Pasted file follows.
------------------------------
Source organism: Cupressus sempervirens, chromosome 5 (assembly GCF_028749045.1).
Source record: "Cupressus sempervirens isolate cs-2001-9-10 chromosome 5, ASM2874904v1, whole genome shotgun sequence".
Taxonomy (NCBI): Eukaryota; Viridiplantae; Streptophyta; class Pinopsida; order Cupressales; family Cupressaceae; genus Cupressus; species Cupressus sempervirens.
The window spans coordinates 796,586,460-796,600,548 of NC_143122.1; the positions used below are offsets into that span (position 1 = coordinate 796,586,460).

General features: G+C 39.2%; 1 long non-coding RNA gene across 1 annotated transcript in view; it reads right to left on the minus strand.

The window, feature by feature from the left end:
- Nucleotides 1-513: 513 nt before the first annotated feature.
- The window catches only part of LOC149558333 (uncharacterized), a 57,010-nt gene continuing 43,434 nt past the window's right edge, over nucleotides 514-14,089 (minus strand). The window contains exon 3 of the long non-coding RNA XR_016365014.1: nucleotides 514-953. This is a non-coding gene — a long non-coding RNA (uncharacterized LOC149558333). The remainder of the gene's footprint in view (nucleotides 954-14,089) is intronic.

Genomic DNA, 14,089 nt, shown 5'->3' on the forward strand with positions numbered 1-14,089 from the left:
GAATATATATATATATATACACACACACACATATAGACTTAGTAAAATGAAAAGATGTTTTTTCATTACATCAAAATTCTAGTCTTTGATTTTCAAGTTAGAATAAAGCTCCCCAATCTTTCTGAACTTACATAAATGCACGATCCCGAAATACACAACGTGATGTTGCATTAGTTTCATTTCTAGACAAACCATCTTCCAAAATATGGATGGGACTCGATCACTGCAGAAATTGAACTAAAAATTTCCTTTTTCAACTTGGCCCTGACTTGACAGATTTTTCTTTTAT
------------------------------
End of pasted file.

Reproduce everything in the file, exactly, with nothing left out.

Source organism: Cupressus sempervirens, chromosome 5 (assembly GCF_028749045.1).
Source record: "Cupressus sempervirens isolate cs-2001-9-10 chromosome 5, ASM2874904v1, whole genome shotgun sequence".
Taxonomy (NCBI): Eukaryota; Viridiplantae; Streptophyta; class Pinopsida; order Cupressales; family Cupressaceae; genus Cupressus; species Cupressus sempervirens.
The window spans coordinates 796,586,460-796,600,548 of NC_143122.1; the positions used below are offsets into that span (position 1 = coordinate 796,586,460).

General features: G+C 39.2%; 1 long non-coding RNA gene across 1 annotated transcript in view; it reads right to left on the minus strand.

The window, feature by feature from the left end:
- Nucleotides 1-513: 513 nt before the first annotated feature.
- The window catches only part of LOC149558333 (uncharacterized), a 57,010-nt gene continuing 43,434 nt past the window's right edge, over nucleotides 514-14,089 (minus strand). The window contains exon 3 of the long non-coding RNA XR_016365014.1: nucleotides 514-953. This is a non-coding gene — a long non-coding RNA (uncharacterized LOC149558333). The remainder of the gene's footprint in view (nucleotides 954-14,089) is intronic.

Genomic DNA, 14,089 nt, shown 5'->3' on the forward strand with positions numbered 1-14,089 from the left:
GAATATATATATATATATACACACACACACATATAGACTTAGTAAAATGAAAAGATGTTTTTTCATTACATCAAAATTCTAGTCTTTGATTTTCAAGTTAGAATAAAGCTCCCCAATCTTTCTGAACTTACATAAATGCACGATCCCGAAATACACAACGTGATGTTGCATTAGTTTCATTTCTAGACAAACCATCTTCCAAAATATGGATGGGACTCGATCACTGCAGAAATTGAACTAAAAATTTCCTTTTTCAACTTGGCCCTGACTTGACAGATTTTTCTTTTAT